The Brooklyn Rail

FEB 2018

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FEB 2018 Issue


John Newman, Untitled (Deadlock), 1983. 72 1/2 x 66 1/2 inches. Chalk, oil stick, gouache, pencil on paper. Courtesy Safe Gallery.
On View
Safe Gallery
January 10 – February 11, 2018
New York

The biomorphic form in art has been with us implicitly at least since the Lascaux cave paintings and explicitly since the dawn of abstraction—in the seriously playful expressions of Paul Klee and Joan Miró, for example. The fact that the biomorph is such a basic formal device imperils its usage as a rote stylization: becoming a mere representation of “the natural”—or nature as an indeterminate blobby becoming. John Newman’s recent mini-retrospective of works presented at Safe Gallery is thickly populated with all sorts of biomorphic tropes but fortunately the assembled works escape the fate of the quick read of quirky stylizations offered in place of uncanny presence.

The show was very carefully installed (by Dan Nadel, director at Karma Gallery) to create a lively cross-pollination between Newman’s pod-like forms, combining different bodies of work from a period ranging from the early 1980’s, when the artist had just graduated from Yale, up until the present. The earliest work in the show, Untitled (Deadlock) (1983) is a large drawing that the artist developed from a schematic plan for the organically-faceted sculptures that he was working on at the time. It’s a dense and engaging work on paper that feels like a multicolored blueprint for a monumental painting. Different iterations of sculptural shapes surround a larger violet and black, splayed form with a nucleus of an orange infinity loop. On a level of art-historical gestalt, the combination of shapes brings to mind Francis Bacon’s flayed ox superimposed by the quizzical mannequin head of a classic De Chirico. The nervous energy of the contemporaneous painterly personages of Jed Garret and Susan Rothenberg also haunt the work. These resemblances are unsurprising since painting specifically (and art in general) in New York at the time was in a post-post minimal phase, exploring the possibilities of anxious figuration. Elizabeth Murray’s antic collages of torqueing form came directly out of this milieu as well and it seems as if Newman had his eyes and mind wide open to the possibilities of re-inventing abstraction in all of its lascivious liquidity. About a decade later one can see the refinement and elaboration of this impulse in another sculpture-schematic drawing the artist used as an armature for a two-dimensional composition. Untitled (1991) looks somewhat like the asexual mating of a geometric tube worm, tightly braided at one end and dually trumpet-mouthed at the other. From these “mouths” a viscous linear membrane implies a process of forceful decoupling. Like the previous work, this figure is offset by a ground of much smaller sculptural marginalia in the form of cubes, rhombi and arcs. The form, if not the content is reminiscent of the drawings of William T. Wiley and the quirky biomorphic figuration of Jim Nutt. It’s also not surprising, during that time, that Newman may have been looking beyond the aesthetic predicates of downtown New York for his formal inspiration in artists from the west coast and the midwest. A rich mix of influences was at large during this earlier period of the artist’s development, and it is, after all, what one does with the synthesis (or deconstruction) of such influences that situates any artist in their time, and, paradoxically with time, can lend their work a timeless quality.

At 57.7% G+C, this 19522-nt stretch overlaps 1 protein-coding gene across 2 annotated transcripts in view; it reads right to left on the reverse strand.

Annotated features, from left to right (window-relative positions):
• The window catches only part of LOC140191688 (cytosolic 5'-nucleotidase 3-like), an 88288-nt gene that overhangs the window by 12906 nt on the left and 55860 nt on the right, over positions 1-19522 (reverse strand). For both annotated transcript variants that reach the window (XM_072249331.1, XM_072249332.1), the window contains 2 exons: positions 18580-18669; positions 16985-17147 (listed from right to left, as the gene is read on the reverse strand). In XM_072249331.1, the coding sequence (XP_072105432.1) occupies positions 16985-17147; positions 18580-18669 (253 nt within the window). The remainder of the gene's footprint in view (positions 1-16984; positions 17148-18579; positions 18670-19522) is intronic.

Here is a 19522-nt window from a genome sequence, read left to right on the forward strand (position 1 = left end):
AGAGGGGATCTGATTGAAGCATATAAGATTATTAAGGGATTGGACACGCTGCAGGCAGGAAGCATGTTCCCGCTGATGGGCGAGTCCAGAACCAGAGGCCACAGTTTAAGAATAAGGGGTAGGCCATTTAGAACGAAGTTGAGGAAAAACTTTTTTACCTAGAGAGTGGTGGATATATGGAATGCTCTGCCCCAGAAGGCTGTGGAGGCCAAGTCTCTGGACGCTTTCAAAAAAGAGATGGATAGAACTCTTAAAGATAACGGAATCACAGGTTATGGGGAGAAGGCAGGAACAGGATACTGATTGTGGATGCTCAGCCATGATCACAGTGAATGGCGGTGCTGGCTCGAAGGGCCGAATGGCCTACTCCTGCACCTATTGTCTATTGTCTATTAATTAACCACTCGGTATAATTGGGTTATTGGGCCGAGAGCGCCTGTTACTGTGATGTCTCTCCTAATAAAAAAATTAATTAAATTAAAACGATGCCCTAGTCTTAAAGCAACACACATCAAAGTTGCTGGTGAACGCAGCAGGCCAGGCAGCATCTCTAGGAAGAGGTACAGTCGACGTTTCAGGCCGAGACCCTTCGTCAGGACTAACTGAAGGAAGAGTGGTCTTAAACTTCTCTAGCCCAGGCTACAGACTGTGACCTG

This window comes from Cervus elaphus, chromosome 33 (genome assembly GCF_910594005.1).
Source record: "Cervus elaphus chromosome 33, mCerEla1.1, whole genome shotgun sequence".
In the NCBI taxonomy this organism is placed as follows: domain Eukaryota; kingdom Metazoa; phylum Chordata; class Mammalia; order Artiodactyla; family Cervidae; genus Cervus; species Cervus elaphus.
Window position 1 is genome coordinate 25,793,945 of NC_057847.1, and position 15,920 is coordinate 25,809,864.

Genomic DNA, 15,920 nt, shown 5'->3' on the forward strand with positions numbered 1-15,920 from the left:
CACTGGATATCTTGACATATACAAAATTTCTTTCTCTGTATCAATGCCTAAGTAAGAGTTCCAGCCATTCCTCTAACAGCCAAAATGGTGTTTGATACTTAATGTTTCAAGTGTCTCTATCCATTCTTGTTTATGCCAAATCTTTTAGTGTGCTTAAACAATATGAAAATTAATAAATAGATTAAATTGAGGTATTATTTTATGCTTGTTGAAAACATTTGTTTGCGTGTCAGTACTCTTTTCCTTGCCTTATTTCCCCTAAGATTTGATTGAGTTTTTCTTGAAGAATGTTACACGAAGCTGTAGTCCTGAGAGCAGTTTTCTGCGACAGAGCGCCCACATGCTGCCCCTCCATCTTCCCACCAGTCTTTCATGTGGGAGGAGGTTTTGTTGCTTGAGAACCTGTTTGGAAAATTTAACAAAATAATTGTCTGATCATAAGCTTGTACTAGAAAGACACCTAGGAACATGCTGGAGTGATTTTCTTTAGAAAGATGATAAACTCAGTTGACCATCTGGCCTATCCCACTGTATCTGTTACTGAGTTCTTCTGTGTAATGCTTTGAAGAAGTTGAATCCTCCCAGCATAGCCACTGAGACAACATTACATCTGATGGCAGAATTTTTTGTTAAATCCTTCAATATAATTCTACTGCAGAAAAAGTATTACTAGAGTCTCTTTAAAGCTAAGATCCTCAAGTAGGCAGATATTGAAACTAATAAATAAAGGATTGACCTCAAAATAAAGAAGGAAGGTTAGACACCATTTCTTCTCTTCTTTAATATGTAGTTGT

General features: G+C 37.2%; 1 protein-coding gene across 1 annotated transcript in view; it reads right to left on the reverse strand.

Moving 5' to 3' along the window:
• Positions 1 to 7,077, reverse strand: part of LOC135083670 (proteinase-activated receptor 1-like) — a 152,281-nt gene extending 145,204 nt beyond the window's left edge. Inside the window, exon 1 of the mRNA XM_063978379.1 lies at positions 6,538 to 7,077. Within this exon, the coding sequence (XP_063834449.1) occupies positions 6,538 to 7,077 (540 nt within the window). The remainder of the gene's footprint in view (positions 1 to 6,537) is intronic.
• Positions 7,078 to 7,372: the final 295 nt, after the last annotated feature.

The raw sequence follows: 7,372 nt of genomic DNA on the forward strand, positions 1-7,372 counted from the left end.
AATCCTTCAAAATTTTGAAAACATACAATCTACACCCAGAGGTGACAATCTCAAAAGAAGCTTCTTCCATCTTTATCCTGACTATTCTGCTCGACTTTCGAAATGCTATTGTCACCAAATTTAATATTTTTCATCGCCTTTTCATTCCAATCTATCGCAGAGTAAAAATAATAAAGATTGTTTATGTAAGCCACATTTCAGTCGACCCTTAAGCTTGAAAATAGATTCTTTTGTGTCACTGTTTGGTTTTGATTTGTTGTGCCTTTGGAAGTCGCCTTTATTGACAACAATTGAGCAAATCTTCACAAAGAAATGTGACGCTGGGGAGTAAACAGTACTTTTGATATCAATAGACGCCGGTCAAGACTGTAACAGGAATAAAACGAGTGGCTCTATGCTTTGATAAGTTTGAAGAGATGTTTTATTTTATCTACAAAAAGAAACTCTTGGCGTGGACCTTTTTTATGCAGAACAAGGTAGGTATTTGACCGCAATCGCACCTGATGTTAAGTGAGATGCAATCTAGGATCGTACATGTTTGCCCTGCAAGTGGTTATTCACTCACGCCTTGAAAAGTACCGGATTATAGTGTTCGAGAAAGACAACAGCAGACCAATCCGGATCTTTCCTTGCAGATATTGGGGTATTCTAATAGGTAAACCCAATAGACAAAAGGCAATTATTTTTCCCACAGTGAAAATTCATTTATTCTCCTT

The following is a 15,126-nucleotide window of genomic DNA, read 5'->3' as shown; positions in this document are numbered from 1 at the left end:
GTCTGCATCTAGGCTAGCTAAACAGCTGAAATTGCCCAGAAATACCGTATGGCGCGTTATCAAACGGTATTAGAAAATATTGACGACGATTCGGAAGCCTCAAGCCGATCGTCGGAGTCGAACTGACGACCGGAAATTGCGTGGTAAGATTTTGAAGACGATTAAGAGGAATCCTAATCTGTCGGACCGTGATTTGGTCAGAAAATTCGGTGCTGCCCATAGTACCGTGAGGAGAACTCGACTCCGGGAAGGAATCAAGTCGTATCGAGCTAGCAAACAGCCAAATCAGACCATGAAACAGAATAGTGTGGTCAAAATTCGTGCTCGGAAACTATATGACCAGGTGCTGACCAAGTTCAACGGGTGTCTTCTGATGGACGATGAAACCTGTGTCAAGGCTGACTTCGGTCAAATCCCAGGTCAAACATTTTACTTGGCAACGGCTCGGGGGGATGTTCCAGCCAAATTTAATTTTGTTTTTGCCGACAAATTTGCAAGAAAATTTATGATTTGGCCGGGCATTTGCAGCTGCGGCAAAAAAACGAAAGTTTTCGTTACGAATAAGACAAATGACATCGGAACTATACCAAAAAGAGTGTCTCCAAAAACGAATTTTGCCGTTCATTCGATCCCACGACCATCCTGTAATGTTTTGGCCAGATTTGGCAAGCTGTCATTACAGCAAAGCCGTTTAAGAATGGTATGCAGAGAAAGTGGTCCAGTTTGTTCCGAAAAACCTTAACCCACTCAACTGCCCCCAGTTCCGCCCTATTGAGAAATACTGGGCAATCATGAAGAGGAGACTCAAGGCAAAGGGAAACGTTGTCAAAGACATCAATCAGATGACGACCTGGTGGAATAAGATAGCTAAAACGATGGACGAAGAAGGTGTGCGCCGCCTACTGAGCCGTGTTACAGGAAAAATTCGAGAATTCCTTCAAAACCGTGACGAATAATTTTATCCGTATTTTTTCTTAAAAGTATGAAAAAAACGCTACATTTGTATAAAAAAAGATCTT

John Newman, The foggy lens needs adjustment, 2017. 24 x 16 x 12 inches. Blown acrylic, obsidian sphere, rusted forged steel, wood, foam, papier mache, acqua resin with acrylic paint. Courtesy Safe Gallery.

Distributed throughout the L-shaped space of the gallery are table- height stands featuring what seem to be small maquettes for larger environmental landscapes. These works, such as Red and Wooden Span (2012) and A Small Monument for Heliotropism (2017) are delicate organic soliloquies of carved wood and extruded aluminum that reference vegetal morphologies more obviously than the previous works described. They harken back to the surrealist- inspired drawings and models that Frederick Kiesler made for the theater in the 1940’s and 50’s and in his Endless House Project (1950-60) and, like this precedent, suggest entirely alternate environments of seeing. The polychromies of these table top sculptures—combines of acidic greens and checkered reds—has something alien about it too, as if these imagined worlds are even outside of our liminal thinking of them. It is this uncanny aspect that saves these works from devolving into a facile biomorphic formalization. They are seriously playful, rather than playfully serious. Newman is laudably unafraid to go there, where the angels of academic formalists fear to tread.

In the last leg of the exhibit Newman has mounted a comprehensive survey of 65 drawings on buff paper made from black gesso and white pencil. Entitled, Developing Old Negatives (2017), this series seems an encyclopedic x-ray of the artist’s switched-on mind. Processed from multifarious information such as textbooks on mathematical data visualization and other sources, these ghostly drawings float like illuminated diatoms in Newman’s oceanic imagination. Appropriately, it is to the wave form that the biomorphic impulse makes its most profound connection to the unbroken web of life, the quantum mechanics of being. It’s Newman’s deep appreciation for the bio-mechanic continuity of form, and its attendant meaning, that unifies the show.

John Newman, Untitled, 1991. 69 x 63 inches, China marker, pencil, colored pencil, chalk and pastel on paper. Courtesy Safe Gallery.


Tom McGlynn

TOM McGLYNN is an artist and frequent contributor to Artseen.


The Brooklyn Rail

FEB 2018

All Issues